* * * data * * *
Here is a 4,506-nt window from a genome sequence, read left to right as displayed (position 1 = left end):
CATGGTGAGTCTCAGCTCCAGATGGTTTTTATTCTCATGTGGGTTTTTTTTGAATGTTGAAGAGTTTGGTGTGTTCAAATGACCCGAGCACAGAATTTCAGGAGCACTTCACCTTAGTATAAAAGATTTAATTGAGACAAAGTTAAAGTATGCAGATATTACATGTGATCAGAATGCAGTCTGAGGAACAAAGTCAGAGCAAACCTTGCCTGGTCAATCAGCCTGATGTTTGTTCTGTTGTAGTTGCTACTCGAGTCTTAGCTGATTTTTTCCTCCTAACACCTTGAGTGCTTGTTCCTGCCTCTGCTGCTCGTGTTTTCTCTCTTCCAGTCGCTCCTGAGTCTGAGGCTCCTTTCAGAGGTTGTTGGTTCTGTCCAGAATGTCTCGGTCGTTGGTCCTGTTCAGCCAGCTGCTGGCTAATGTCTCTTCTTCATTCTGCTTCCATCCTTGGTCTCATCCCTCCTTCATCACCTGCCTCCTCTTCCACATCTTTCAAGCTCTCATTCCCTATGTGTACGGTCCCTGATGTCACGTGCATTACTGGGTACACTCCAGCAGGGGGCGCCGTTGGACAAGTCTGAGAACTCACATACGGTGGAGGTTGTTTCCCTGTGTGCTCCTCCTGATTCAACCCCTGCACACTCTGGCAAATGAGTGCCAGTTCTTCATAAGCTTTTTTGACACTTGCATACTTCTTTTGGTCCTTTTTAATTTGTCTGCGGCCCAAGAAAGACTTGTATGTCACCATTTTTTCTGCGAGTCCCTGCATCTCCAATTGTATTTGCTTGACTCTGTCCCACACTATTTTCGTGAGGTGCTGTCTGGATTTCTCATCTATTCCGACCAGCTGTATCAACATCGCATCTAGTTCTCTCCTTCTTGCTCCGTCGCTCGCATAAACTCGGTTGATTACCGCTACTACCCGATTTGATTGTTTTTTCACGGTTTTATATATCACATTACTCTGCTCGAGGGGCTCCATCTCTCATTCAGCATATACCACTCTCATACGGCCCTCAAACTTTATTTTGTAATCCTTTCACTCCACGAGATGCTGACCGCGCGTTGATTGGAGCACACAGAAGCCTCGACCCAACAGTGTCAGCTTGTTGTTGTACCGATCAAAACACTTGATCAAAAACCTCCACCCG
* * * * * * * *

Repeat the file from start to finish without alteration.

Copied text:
Here is a 4,506-nt window from a genome sequence, read left to right as displayed (position 1 = left end):
CATGGTGAGTCTCAGCTCCAGATGGTTTTTATTCTCATGTGGGTTTTTTTTGAATGTTGAAGAGTTTGGTGTGTTCAAATGACCCGAGCACAGAATTTCAGGAGCACTTCACCTTAGTATAAAAGATTTAATTGAGACAAAGTTAAAGTATGCAGATATTACATGTGATCAGAATGCAGTCTGAGGAACAAAGTCAGAGCAAACCTTGCCTGGTCAATCAGCCTGATGTTTGTTCTGTTGTAGTTGCTACTCGAGTCTTAGCTGATTTTTTCCTCCTAACACCTTGAGTGCTTGTTCCTGCCTCTGCTGCTCGTGTTTTCTCTCTTCCAGTCGCTCCTGAGTCTGAGGCTCCTTTCAGAGGTTGTTGGTTCTGTCCAGAATGTCTCGGTCGTTGGTCCTGTTCAGCCAGCTGCTGGCTAATGTCTCTTCTTCATTCTGCTTCCATCCTTGGTCTCATCCCTCCTTCATCACCTGCCTCCTCTTCCACATCTTTCAAGCTCTCATTCCCTATGTGTACGGTCCCTGATGTCACGTGCATTACTGGGTACACTCCAGCAGGGGGCGCCGTTGGACAAGTCTGAGAACTCACATACGGTGGAGGTTGTTTCCCTGTGTGCTCCTCCTGATTCAACCCCTGCACACTCTGGCAAATGAGTGCCAGTTCTTCATAAGCTTTTTTGACACTTGCATACTTCTTTTGGTCCTTTTTAATTTGTCTGCGGCCCAAGAAAGACTTGTATGTCACCATTTTTTCTGCGAGTCCCTGCATCTCCAATTGTATTTGCTTGACTCTGTCCCACACTATTTTCGTGAGGTGCTGTCTGGATTTCTCATCTATTCCGACCAGCTGTATCAACATCGCATCTAGTTCTCTCCTTCTTGCTCCGTCGCTCGCATAAACTCGGTTGATTACCGCTACTACCCGATTTGATTGTTTTTTCACGGTTTTATATATCACATTACTCTGCTCGAGGGGCTCCATCTCTCATTCAGCATATACCACTCTCATACGGCCCTCAAACTTTATTTTGTAATCCTTTCACTCCACGAGATGCTGACCGCGCGTTGATTGGAGCACACAGAAGCCTCGACCCAACAGTGTCAGCTTGTTGTTGTACCGATCAAAACACTTGATCAAAAACCTCCACCCG